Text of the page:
The UK government will not extend the Brexit transition period, despite calls from the first ministers of Scotland and Wales.
Nicola Sturgeon and Mark Drakeford had written to Boris Johnson to request an extension.
They believe more time is required to complete negotiations and support businesses through recovery from the coronavirus pandemic.
But Michael Gove confirmed there would be no extension beyond 31 December.
In a tweet on Friday, he said: “I formally confirmed the UK will not extend the transition period & the moment for extension has now passed. On 1 January 2021 we will take back control and regain our political & economic independence.”
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Ms Sturgeon and Mr Drakeford had said said exiting the transition period at the end of this year would be “extraordinarily reckless”.
Later, Scottish and Welsh ministers decided not to take part in a Brexit conference call with the UK government in protest at Mr Gove’s actions.
Mr Gove’s statement came after he had chaired a “constructive” meeting of the EU Joint Committee with EU commission vice-president for Interinstitutional Relations Maros Sefcovic.
It was the last formal opportunity to request an extension, as it was the final scheduled meeting of the joint committee before the 1 July deadline to make such a request.
However, both sides could agree to hold another meeting, where under the Withdrawal Agreement a delay could be requested.
The Scottish government has repeatedly called for the transition period to be extended.
Ms Sturgeon and Mr Drakeford warned in their letter that “fundamental issues” still remained between the UK and EU negotiators after the most recent round of talks on a deal.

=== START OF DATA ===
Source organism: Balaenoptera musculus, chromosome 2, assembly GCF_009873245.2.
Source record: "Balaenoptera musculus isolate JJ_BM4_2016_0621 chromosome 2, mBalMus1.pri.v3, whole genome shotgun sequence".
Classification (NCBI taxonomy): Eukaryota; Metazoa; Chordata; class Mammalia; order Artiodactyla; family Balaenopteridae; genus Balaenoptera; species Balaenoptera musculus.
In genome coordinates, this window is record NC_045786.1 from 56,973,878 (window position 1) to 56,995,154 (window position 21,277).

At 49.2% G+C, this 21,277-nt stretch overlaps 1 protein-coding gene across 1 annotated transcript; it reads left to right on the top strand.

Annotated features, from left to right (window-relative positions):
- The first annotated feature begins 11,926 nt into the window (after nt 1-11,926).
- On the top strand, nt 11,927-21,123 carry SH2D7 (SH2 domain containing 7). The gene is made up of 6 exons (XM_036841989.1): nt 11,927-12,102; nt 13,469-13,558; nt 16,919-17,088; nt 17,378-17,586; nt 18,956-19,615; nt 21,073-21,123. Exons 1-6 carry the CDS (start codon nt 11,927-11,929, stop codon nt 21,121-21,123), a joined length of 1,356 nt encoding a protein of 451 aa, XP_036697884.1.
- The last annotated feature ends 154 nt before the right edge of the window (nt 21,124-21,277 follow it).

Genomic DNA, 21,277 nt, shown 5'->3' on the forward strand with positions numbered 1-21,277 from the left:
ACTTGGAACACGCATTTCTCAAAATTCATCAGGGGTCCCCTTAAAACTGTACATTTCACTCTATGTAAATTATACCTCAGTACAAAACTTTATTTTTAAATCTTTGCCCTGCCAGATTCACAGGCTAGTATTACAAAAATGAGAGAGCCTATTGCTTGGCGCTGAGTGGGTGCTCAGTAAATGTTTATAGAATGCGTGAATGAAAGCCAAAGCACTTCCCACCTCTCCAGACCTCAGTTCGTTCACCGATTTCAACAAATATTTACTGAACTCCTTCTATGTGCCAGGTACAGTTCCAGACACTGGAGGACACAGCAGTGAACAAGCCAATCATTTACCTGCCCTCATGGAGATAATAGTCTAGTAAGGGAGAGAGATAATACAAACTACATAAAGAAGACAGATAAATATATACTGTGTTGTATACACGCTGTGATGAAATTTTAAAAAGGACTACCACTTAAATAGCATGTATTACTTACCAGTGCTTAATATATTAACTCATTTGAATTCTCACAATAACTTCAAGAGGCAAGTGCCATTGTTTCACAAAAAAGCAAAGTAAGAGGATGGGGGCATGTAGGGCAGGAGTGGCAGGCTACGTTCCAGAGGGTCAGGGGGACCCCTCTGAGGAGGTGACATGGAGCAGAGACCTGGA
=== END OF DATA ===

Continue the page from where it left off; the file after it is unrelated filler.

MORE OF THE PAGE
They wrote: “No-one could reproach the UK government for changing its position in the light of the wholly unforeseeable Covid-19 crisis, particularly as the EU has made it clear it is open to an extension request.
“We therefore call on you to take the final opportunity the next few weeks provide to ask for an extension to the transition period in order to provide a breathing space to complete the negotiations, to implement the outcome, and the opportunity for our businesses to find their feet after the enormous disruption of recent months.
“At the time the Withdrawal Agreement was signed, no-one could have imagined the enormous economic dislocation which the Covid 19 pandemic has caused – in Wales, Scotland, the whole of the UK, in the EU and across the world.”
The letter claimed that, at best, there would only be a “bare bones” trade deal in place by December, or a move to a no-deal exit from the EU.
Counsel General for Wales Jeremy Miles, Scotland’s Constitutional Relations Secretary Mike Russell and Europe Minister Jenny Gilruth – the Scottish and Welsh representatives on the Joint Ministerial Committee on European Negotiations – refused to take part in a conference call planned for 18:00 on Friday.
In a joint statement, they said: “We cannot accept a way of working in which the views of the devolved governments are simply dismissed before we have had a chance to discuss them.
“In reality, the meetings we have had have simply been an opportunity for the UK government to inform us of their views, not to listen or respond to ours.
“We will be writing to Michael Gove to seek a complete reboot of these talks and meanwhile we want the EU 27 to know that the position being taken by the UK government with regard to an extension of the transition period runs counter to the views of our governments and, in our opinion, risks doing serious damage to the people of our countries.”
A Cabinet Office spokeswoman said: “The government was elected with a clear manifesto not to extend the transition.
“This position was endorsed by parliament and reconfirmed by ministers in discussion with the devolved administrations.
“Extending would only exacerbate uncertainty for businesses and citizens, binding us into future EU legislation without us having any say in designing it to make sure it suits the interests of people in Wales, Scotland and across the whole UK.”